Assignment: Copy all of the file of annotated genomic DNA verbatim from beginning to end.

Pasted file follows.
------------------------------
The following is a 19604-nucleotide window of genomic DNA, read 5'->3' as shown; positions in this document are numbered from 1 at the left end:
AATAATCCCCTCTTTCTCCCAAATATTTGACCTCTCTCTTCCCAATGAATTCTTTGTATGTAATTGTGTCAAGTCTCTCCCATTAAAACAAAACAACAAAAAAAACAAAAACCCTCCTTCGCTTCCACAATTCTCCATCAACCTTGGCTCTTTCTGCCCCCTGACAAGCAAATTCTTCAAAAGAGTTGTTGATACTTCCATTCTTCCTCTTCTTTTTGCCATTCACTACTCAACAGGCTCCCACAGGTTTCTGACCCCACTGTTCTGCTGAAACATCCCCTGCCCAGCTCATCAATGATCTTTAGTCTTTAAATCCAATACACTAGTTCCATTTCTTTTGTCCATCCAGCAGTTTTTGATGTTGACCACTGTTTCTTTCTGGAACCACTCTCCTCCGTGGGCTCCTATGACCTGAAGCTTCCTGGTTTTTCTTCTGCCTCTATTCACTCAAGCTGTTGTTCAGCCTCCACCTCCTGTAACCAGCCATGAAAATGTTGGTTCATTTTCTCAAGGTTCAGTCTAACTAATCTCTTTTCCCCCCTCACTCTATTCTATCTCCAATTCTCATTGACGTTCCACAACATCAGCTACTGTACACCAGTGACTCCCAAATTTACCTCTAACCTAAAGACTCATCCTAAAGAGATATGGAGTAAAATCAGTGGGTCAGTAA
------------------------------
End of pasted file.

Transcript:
The following is a 19604-nucleotide window of genomic DNA, read 5'->3' as shown; positions in this document are numbered from 1 at the left end:
AATAATCCCCTCTTTCTCCCAAATATTTGACCTCTCTCTTCCCAATGAATTCTTTGTATGTAATTGTGTCAAGTCTCTCCCATTAAAACAAAACAACAAAAAAAACAAAAACCCTCCTTCGCTTCCACAATTCTCCATCAACCTTGGCTCTTTCTGCCCCCTGACAAGCAAATTCTTCAAAAGAGTTGTTGATACTTCCATTCTTCCTCTTCTTTTTGCCATTCACTACTCAACAGGCTCCCACAGGTTTCTGACCCCACTGTTCTGCTGAAACATCCCCTGCCCAGCTCATCAATGATCTTTAGTCTTTAAATCCAATACACTAGTTCCATTTCTTTTGTCCATCCAGCAGTTTTTGATGTTGACCACTGTTTCTTTCTGGAACCACTCTCCTCCGTGGGCTCCTATGACCTGAAGCTTCCTGGTTTTTCTTCTGCCTCTATTCACTCAAGCTGTTGTTCAGCCTCCACCTCCTGTAACCAGCCATGAAAATGTTGGTTCATTTTCTCAAGGTTCAGTCTAACTAATCTCTTTTCCCCCCTCACTCTATTCTATCTCCAATTCTCATTGACGTTCCACAACATCAGCTACTGTACACCAGTGACTCCCAAATTTACCTCTAACCTAAAGACTCATCCTAAAGAGATATGGAGTAAAATCAGTGGGTCAGTAA